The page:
A boatload of products, trends, and people in the tech sector really disappointed us this year. In the spirit of the season, however, we won't single out any individuals here. Instead, we'll focus on the products and trends that made us sick.
This year was rough for the technology industry. From anxiety-inducing social networks and buggy mobile devices to glitchy operating systems and killer driverless cars, we had it all.
Join us on this miserable tour down bad memory lane. And here's to looking forward to a better new year in 2019.
Facebook: Unsecured and unethical
If anything could be classified as tech that sucks this year, it would have to be social networking. Facebook has had the majority of the suckage attention, whether it has been its serious security breaches that compromised the privacy and personal data of over 87 million users or its compromised ethics in hiring opposition research firms to attack billionaire George Soros, who has been one of their most notable critics.
Twitter: Haven for hate
Facebook may have the most public embarrassment to deal with, but everyone's favorite screeching feed has also been not without its controversy. Twitter has been under fire for allowing actual Nazis and white supremacists to tweet with impunity and had been permitting racist and conspiracist agitators such Alex Jones (and well as the President of the US) to thrive on its service. Only after repeated and prolonged high-pressure appeals by high-profile users to the service's founder, Jack Dorsey, did the company remove Alex Jones's account.
Google Project Dragonfly: Making information selectively accessible
Google tried to keep it secret, but its secret program to cooperate with the Chinese government to create a censored search engine has really made the company look awfully bad and has prompted walk-outs, protests, and high-profile resignations. Remember when the search giant's mission was "to organize the world's information and make it universally accessible and useful?"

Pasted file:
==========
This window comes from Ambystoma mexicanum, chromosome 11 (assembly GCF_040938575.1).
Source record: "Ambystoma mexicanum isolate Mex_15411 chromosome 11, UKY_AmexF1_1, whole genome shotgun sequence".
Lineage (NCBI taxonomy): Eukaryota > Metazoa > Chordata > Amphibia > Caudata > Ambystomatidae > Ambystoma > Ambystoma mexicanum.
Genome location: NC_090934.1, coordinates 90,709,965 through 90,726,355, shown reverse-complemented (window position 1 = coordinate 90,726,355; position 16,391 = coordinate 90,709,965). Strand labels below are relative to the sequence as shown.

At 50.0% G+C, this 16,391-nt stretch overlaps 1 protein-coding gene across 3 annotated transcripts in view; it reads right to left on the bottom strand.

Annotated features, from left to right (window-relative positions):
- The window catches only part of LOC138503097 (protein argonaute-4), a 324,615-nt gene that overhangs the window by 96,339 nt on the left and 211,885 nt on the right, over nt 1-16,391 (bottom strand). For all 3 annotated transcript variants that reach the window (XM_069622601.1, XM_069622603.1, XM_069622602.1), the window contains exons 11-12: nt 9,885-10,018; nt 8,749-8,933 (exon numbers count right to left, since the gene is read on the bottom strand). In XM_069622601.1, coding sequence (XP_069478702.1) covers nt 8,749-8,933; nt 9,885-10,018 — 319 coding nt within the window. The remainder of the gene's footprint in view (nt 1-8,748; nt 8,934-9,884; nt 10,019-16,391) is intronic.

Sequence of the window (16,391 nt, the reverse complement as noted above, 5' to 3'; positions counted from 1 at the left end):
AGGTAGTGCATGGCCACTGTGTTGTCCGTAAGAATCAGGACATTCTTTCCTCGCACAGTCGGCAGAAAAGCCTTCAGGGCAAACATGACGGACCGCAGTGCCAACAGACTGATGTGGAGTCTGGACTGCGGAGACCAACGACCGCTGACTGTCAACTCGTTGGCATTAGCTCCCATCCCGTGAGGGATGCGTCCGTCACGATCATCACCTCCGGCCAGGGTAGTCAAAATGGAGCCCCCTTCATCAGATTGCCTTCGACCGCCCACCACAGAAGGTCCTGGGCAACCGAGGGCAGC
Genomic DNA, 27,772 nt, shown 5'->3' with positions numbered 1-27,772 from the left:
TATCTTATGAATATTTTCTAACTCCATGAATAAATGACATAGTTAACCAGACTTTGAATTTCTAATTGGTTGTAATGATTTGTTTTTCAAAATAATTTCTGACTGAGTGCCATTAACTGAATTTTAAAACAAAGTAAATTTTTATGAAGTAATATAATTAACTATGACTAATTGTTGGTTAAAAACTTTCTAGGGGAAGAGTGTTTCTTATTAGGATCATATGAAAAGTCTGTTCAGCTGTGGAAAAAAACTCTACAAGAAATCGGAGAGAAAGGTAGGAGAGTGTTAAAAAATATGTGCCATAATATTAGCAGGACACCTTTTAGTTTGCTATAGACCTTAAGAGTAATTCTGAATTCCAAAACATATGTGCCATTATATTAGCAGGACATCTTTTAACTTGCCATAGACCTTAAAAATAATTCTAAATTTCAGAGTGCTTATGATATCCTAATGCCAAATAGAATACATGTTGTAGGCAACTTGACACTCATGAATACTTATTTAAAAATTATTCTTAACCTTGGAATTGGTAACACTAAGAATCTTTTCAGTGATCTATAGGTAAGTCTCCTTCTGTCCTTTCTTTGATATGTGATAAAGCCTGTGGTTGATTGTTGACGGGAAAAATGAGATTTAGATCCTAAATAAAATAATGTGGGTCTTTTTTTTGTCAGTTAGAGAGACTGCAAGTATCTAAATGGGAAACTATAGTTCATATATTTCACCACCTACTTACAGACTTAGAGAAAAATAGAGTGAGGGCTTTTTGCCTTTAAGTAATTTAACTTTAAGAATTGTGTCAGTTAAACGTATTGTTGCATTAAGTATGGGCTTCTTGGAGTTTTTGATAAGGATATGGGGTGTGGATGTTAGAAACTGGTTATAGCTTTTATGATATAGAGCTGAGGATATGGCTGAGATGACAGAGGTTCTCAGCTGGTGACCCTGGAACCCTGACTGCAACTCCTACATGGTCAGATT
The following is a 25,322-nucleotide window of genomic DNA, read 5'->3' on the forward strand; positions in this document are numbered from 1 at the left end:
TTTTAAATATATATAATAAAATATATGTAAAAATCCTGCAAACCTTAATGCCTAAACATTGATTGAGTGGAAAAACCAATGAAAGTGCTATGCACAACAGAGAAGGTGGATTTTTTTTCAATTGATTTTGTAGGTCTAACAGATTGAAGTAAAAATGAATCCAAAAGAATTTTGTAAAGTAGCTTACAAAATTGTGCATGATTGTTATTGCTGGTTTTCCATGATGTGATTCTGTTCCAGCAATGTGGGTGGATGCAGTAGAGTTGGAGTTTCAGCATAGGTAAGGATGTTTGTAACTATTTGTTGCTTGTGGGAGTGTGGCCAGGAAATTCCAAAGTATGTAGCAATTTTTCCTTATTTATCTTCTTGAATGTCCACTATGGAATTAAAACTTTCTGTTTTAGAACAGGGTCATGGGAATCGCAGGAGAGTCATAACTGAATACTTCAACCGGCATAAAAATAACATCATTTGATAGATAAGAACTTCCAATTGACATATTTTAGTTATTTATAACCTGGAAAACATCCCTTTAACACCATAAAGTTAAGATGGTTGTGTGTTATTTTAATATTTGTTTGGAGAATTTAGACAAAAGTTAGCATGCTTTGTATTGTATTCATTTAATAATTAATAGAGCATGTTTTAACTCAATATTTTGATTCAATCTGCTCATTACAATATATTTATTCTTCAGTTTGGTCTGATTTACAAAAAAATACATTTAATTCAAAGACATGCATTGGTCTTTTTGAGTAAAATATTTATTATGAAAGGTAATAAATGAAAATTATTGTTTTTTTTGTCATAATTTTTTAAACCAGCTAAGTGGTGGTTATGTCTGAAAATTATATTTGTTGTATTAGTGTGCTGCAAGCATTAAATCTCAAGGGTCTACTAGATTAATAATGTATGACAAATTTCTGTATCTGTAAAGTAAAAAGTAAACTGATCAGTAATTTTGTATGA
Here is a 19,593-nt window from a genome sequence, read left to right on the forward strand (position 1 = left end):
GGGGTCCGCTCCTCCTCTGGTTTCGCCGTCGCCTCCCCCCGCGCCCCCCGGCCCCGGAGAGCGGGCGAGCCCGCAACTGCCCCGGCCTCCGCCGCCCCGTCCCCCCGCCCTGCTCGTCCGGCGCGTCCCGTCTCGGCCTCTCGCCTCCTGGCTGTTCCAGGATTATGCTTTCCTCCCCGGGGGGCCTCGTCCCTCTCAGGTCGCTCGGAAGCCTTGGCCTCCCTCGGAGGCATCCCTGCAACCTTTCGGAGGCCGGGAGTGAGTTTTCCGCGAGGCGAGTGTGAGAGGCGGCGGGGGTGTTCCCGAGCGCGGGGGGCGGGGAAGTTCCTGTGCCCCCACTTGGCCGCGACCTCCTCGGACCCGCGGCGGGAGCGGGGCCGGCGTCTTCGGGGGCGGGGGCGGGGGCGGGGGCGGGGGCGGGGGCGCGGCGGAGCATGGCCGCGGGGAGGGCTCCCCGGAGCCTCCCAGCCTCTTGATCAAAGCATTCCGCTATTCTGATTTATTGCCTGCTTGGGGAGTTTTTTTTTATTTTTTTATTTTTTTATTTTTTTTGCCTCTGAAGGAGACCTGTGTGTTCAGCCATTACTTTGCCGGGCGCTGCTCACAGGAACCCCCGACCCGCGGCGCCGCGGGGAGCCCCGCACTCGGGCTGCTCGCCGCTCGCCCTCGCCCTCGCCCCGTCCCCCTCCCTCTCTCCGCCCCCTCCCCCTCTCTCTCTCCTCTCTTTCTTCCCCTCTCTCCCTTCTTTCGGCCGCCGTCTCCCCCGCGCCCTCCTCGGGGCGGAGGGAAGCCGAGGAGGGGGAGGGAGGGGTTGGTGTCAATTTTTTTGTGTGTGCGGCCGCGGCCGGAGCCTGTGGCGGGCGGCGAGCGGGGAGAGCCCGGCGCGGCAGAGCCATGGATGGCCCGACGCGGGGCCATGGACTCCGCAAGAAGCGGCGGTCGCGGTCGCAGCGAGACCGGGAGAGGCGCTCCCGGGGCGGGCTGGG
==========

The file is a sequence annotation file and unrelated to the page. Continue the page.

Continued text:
Google Project Maven: What happened to "Don't be evil?"
A recent disclosure of the company's involvement in a Department of Defense project to develop computer vision systems for warfare has put the company under tremendous ethical scrutiny.
Google+: Sorry we exposed your data, we're closing up shop
Google's social platform, which was never really able to galvanize its user base like Facebook or Twitter since launching in June 2011, had been in the doldrums since its former head of social, Vic Gundotra, went off to become CEO of connected medical devices company AliveCor. Google finally decided to put it out of its misery after a highly publicized security breach that exposed the data of up to half a million users, and will be winding the service down over a 10-month period.
Google Pixel 3: Maybe you should not have been so cheap with the memory
That expensive Pixel 3 you bought has been experiencing photo-saving issues and has been crashing likely due to the fact that Android is extremely resource-intensive, and the device has only been equipped with 4GB of RAM when compared to most of its competitors on the market that have 6GB or 8GB of RAM. Cheap, Google. Real cheap.
Google Pixel Slate: A Glorified Chromebook
This expensive $600 to $1,600 iPad and Microsoft Surface Pro competitor running Chrome OS is simply just a glorified Intel-powered touchscreen ChromeBook and lacks decent application support, because Android tablet apps never really took off in the first place. Instead we are stuck with Google's Progressive Web Apps and for the most part, Android smartphone apps, which look like garbage when they scale because Material Design has not been implemented by third-party developers.
Google Play Store: Not exactly an impregnable fortress
It seems the Play Store is utterly infested with malware that will hijack your phone and serve you ads. Isn't that special?
iPhones and iPads: Nothing's too big to fail
The latest crop of Apple iOS devices are technical marvels, but they have now become so expensive that you practically have to get a second mortgage now to afford them, and we may be witnessing the peak of technical advances with these products. While the company will always have its dedicated fans, demand for the devices has been waning considerably. It will be even more of a challenge for Cupertino if President Donald Trump gets his way with increased tariffs on Chinese manufactured goods.